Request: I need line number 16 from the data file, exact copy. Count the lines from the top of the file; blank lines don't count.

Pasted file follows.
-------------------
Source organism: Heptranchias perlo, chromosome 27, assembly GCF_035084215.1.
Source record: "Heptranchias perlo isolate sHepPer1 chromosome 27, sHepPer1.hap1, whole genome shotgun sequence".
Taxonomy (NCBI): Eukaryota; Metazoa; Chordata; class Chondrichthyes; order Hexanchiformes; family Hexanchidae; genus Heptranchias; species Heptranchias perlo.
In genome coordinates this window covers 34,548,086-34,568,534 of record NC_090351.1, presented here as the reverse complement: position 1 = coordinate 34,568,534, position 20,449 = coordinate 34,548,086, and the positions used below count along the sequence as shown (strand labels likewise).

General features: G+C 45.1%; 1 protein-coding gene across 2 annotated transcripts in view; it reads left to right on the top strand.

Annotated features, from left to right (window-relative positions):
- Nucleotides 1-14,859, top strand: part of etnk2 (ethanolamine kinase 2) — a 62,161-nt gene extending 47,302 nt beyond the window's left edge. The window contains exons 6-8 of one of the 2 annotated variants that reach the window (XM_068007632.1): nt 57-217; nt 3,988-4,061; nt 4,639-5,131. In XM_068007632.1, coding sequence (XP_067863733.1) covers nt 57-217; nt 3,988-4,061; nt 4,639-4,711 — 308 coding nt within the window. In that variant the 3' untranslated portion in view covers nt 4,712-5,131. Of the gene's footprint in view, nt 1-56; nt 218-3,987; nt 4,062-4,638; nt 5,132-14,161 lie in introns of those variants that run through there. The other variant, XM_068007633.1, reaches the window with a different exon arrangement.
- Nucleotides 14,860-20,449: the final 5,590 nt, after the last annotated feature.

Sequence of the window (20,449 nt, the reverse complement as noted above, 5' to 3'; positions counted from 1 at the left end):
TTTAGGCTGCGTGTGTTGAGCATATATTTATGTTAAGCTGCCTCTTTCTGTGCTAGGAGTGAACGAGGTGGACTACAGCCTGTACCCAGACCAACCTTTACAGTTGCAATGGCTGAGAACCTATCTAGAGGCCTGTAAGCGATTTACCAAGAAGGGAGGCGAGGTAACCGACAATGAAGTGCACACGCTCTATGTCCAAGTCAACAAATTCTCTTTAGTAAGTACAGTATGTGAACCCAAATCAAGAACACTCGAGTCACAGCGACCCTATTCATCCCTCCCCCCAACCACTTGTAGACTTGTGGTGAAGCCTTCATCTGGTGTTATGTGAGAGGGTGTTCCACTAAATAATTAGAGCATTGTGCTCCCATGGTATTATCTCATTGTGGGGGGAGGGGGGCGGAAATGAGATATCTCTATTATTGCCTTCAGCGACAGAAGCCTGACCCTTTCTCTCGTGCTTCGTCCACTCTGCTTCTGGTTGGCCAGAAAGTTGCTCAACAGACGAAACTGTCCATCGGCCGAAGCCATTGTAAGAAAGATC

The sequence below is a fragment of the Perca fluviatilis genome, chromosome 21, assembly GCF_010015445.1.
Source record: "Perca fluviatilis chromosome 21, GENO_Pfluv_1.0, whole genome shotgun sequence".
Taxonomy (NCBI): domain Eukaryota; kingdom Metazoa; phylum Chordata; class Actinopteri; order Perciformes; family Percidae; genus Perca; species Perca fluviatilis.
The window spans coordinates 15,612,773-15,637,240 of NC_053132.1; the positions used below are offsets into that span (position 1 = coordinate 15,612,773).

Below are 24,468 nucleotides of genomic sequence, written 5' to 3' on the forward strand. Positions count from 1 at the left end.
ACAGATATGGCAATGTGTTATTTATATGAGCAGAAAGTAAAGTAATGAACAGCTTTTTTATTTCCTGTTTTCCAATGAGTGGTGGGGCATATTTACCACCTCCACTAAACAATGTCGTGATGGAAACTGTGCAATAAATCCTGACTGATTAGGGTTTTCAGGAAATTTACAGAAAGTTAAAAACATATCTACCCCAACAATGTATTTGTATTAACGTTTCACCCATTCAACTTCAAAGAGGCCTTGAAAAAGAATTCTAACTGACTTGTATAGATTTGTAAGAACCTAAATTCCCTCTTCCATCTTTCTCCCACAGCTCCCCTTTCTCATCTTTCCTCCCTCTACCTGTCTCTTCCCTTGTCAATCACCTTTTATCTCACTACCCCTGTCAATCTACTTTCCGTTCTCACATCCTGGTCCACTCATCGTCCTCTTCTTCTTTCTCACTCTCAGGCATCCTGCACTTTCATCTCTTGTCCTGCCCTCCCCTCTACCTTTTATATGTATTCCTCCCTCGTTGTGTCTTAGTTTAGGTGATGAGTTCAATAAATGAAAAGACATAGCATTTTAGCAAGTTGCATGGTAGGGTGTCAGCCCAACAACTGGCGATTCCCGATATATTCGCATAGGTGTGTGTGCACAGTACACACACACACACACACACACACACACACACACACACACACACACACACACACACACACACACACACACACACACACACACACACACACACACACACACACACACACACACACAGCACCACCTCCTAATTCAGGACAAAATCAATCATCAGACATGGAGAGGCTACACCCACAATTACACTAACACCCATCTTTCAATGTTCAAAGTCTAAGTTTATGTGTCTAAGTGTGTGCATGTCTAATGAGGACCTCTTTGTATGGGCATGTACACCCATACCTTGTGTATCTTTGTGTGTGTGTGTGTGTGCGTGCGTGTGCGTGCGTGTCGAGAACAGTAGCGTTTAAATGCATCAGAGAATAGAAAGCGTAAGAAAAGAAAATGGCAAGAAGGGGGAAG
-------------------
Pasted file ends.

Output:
ACAGATATGGCAATGTGTTATTTATATGAGCAGAAAGTAAAGTAATGAACAGCTTTTTTATTTCCTGTTTTCCAATGAGTGGTGGGGCATATTTACCACCTCCACTAAACAATGTCGTGATGGAAACTGTGCAATAAATCCTGACTGATTAGGGTTTTCAGGAAATTTACAGAAAGTTAAAAACATATCTACCCCAACAATGTATTTGTATTAACGTTTCACCCATTCAACTTCAAAGAGGCCTTGAAAAAGAATTCTAACTGACTTGTATAGATTTGTAAGAACCTAAATTCCCTCTTCCATCTTTCTCCCACAGCTCCCCTTTCTCATCTTTCCTCCCTCTACCTGTCTCTTCCCTTGTCAATCACCTTTTATCTCACTACCCCTGTCAATCTACTTTCCGTTCTCACATCCTGGTCCACTCATCGTCCTCTTCTTCTTTCTCACTCTCAGGCATCCTGCACTTTCATCTCTTGTCCTGCCCTCCCCTCTACCTTTTATATGTATTCCTCCCTCGTTGTGTCTTAGTTTAGGTGATGAGTTCAATAAATGAAAAGACATAGCATTTTAGCAAGTTGCATGGTAGGGTGTCAGCCCAACAACTGGCGATTCCCGATATATTCGCATAGGTGTGTGTGCACAGTACACACACACACACACACACACACACACACACACACACACACACACACACACACACACACACACACACACACACACACACACACACACACACACACACACACACACACACACACAGCACCACCTCCTAATTCAGGACAAAATCAATCATCAGACATGGAGAGGCTACACCCACAATTACACTAACACCCATCTTTCAATGTTCAAAGTCTAAGTTTATGTGTCTAAGTGTGTGCATGTCTAATGAGGACCTCTTTGTATGGGCATGTACACCCATACCTTGTGTATCTTTGTGTGTGTGTGTGTGTGCGTGCGTGTGCGTGCGTGTCGAGAACAGTAGCGTTTAAATGCATCAGAGAATAGAAAGCGTAAGAAAAGAAAATGGCAAGAAGGGGGAAG